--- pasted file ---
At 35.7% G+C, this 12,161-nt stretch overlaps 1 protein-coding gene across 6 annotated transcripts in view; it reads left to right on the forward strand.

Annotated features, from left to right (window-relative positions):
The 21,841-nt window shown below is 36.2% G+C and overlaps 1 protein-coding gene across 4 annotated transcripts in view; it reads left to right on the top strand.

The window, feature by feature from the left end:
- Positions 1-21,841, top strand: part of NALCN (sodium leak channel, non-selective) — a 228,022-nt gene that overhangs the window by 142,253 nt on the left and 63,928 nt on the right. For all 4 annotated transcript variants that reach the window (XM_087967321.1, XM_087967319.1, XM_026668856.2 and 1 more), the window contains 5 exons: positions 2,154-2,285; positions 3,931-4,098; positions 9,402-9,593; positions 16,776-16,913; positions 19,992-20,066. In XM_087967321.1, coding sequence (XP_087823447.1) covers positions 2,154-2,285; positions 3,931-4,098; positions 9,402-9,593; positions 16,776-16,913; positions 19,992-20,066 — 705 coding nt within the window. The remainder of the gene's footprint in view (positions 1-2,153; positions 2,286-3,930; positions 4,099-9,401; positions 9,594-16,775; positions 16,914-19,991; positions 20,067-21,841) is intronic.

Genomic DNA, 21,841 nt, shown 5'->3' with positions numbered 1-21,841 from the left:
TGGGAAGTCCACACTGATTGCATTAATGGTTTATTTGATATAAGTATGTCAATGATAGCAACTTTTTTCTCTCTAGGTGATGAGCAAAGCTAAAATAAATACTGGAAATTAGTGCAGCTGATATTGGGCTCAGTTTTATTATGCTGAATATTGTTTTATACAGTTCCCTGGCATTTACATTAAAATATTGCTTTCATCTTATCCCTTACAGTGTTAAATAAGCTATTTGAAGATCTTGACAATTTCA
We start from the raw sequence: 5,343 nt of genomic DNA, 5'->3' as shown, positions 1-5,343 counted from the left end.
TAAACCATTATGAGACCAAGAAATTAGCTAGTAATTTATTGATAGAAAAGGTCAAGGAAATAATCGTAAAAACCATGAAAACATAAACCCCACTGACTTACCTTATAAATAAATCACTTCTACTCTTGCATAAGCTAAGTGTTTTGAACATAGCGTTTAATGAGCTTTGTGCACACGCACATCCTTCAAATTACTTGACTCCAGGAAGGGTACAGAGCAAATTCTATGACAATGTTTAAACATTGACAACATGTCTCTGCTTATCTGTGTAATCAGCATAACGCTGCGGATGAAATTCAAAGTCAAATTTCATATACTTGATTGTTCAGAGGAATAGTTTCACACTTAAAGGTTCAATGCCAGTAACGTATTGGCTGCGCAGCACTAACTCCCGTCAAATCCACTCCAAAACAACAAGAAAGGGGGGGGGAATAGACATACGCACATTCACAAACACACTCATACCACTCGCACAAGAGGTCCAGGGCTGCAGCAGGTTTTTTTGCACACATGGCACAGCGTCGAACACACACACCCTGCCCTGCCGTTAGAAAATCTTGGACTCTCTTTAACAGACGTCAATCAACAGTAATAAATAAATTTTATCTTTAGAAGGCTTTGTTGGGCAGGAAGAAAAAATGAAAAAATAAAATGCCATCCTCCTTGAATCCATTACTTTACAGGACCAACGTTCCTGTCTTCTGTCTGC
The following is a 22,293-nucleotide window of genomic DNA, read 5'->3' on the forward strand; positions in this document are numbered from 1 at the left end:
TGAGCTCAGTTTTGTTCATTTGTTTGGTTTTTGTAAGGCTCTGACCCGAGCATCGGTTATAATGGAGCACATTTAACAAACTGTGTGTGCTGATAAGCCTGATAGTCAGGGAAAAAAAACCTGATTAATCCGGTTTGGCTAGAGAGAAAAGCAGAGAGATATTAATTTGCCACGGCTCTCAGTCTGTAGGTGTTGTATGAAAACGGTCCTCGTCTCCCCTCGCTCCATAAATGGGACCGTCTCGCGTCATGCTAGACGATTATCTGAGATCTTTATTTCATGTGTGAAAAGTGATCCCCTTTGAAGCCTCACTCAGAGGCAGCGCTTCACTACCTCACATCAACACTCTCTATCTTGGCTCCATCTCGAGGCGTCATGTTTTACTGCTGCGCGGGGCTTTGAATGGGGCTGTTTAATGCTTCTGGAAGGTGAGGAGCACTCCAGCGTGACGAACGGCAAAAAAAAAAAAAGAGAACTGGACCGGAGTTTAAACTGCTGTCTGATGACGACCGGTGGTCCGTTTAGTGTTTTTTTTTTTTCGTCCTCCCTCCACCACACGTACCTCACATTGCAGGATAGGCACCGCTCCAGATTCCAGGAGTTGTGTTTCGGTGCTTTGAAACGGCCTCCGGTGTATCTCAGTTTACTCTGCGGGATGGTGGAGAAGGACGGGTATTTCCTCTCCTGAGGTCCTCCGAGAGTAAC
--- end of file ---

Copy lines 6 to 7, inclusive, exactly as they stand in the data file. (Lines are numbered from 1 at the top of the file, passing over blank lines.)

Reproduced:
Genomic DNA, 21,841 nt, shown 5'->3' with positions numbered 1-21,841 from the left:
TGGGAAGTCCACACTGATTGCATTAATGGTTTATTTGATATAAGTATGTCAATGATAGCAACTTTTTTCTCTCTAGGTGATGAGCAAAGCTAAAATAAATACTGGAAATTAGTGCAGCTGATATTGGGCTCAGTTTTATTATGCTGAATATTGTTTTATACAGTTCCCTGGCATTTACATTAAAATATTGCTTTCATCTTATCCCTTACAGTGTTAAATAAGCTATTTGAAGATCTTGACAATTTCA